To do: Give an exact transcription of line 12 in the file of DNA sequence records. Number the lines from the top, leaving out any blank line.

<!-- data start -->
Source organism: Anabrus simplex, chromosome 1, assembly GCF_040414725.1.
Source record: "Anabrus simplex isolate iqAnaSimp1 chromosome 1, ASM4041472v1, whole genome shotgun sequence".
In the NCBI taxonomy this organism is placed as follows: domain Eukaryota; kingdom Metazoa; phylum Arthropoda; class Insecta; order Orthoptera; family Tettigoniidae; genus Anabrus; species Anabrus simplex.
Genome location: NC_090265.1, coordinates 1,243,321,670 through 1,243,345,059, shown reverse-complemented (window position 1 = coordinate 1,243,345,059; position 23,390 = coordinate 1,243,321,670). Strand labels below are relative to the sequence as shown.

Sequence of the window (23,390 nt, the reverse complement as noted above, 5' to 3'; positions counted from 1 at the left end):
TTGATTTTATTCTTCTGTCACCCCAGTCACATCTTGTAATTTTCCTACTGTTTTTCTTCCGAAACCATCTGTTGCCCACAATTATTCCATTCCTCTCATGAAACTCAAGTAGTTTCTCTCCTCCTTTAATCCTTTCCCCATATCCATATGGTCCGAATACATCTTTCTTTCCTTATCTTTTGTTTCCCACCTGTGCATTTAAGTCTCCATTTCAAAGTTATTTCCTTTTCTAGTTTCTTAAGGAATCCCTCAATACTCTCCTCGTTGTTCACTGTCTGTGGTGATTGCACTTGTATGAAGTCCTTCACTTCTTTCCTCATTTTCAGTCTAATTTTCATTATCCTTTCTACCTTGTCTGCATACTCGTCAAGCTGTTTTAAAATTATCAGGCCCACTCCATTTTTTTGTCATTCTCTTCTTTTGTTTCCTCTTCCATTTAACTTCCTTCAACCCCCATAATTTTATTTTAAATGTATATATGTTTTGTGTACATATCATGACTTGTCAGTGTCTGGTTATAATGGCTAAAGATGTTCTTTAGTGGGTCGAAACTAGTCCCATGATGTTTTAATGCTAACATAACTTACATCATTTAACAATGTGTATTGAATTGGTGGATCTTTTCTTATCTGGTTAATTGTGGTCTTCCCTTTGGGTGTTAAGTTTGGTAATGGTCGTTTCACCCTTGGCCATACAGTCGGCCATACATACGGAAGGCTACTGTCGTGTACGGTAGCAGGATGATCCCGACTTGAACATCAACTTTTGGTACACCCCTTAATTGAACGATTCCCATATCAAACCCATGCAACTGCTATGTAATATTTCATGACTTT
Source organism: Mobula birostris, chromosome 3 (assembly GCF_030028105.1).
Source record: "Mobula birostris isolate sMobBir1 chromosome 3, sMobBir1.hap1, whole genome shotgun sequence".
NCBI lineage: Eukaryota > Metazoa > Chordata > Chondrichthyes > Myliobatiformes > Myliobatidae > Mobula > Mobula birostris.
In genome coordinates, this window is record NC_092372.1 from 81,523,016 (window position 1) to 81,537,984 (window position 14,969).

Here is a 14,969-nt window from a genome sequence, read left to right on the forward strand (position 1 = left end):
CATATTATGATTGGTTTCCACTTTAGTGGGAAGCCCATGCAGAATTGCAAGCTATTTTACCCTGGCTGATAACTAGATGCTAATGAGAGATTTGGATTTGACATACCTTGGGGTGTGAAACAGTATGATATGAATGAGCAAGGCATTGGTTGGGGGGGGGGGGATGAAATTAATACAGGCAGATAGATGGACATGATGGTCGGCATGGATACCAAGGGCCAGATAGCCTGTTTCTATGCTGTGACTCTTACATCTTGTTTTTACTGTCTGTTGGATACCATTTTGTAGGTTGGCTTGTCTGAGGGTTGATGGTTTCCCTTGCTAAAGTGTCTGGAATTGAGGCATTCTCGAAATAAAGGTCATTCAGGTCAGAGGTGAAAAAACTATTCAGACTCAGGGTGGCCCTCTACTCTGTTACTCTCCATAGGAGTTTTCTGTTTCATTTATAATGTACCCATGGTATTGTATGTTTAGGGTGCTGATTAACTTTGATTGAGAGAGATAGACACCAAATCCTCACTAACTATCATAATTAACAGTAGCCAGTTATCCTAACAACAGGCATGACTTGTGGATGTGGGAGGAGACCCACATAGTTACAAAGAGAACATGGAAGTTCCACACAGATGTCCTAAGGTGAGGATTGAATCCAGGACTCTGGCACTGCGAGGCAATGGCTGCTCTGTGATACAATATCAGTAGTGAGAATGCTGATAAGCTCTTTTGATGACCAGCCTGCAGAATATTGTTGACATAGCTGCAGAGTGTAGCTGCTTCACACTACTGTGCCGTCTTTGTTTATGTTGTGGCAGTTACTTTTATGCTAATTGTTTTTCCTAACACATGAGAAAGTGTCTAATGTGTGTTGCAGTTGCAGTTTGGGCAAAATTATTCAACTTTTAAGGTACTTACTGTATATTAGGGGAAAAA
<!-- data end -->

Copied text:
CATATTATGATTGGTTTCCACTTTAGTGGGAAGCCCATGCAGAATTGCAAGCTATTTTACCCTGGCTGATAACTAGATGCTAATGAGAGATTTGGATTTGACATACCTTGGGGTGTGAAACAGTATGATATGAATGAGCAAGGCATTGGTTGGGGGGGGGGGGATGAAATTAATACAGGCAGATAGATGGACATGATGGTCGGCATGGATACCAAGGGCCAGATAGCCTGTTTCTATGCTGTGACTCTTACATCTTGTTTTTACTGTCTGTTGGATACCATTTTGTAGGTTGGCTTGTCTGAGGGTTGATGGTTTCCCTTGCTAAAGTGTCTGGAATTGAGGCATTCTCGAAATAAAGGTCATTCAGGTCAGAGGTGAAAAAACTATTCAGACTCAGGGTGGCCCTCTACTCTGTTACTCTCCATAGGAGTTTTCTGTTTCATTTATAATGTACCCATGGTATTGTATGTTTAGGGTGCTGATTAACTTTGATTGAGAGAGATAGACACCAAATCCTCACTAACTATCATAATTAACAGTAGCCAGTTATCCTAACAACAGGCATGACTTGTGGATGTGGGAGGAGACCCACATAGTTACAAAGAGAACATGGAAGTTCCACACAGATGTCCTAAGGTGAGGATTGAATCCAGGACTCTGGCACTGCGAGGCAATGGCTGCTCTGTGATACAATATCAGTAGTGAGAATGCTGATAAGCTCTTTTGATGACCAGCCTGCAGAATATTGTTGACATAGCTGCAGAGTGTAGCTGCTTCACACTACTGTGCCGTCTTTGTTTATGTTGTGGCAGTTACTTTTATGCTAATTGTTTTTCCTAACACATGAGAAAGTGTCTAATGTGTGTTGCAGTTGCAGTTTGGGCAAAATTATTCAACTTTTAAGGTACTTACTGTATATTAGGGGAAAAA